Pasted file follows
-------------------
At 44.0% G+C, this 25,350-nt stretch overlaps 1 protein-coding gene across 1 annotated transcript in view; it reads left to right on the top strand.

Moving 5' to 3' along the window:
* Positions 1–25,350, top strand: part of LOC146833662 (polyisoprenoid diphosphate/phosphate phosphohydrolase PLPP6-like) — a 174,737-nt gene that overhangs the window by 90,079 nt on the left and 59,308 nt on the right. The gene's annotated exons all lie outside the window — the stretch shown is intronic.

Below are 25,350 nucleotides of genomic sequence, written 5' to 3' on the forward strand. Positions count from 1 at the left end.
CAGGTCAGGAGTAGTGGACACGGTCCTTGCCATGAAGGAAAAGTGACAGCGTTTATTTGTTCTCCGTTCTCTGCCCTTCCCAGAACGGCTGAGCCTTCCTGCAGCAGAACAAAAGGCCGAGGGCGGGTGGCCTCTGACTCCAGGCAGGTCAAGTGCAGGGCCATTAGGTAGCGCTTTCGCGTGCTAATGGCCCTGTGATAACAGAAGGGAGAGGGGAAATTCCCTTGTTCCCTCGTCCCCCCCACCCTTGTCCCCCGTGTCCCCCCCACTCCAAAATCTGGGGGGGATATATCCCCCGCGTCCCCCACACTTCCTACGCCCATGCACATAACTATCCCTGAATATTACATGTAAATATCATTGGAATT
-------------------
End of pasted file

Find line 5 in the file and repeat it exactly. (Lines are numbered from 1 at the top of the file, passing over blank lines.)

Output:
CAGGTCAGGAGTAGTGGACACGGTCCTTGCCATGAAGGAAAAGTGACAGCGTTTATTTGTTCTCCGTTCTCTGCCCTTCCCAGAACGGCTGAGCCTTCCTGCAGCAGAACAAAAGGCCGAGGGCGGGTGGCCTCTGACTCCAGGCAGGTCAAGTGCAGGGCCATTAGGTAGCGCTTTCGCGTGCTAATGGCCCTGTGATAACAGAAGGGAGAGGGGAAATTCCCTTGTTCCCTCGTCCCCCCCACCCTTGTCCCCCGTGTCCCCCCCACTCCAAAATCTGGGGGGGATATATCCCCCGCGTCCCCCACACTTCCTACGCCCATGCACATAACTATCCCTGAATATTACATGTAAATATCATTGGAATT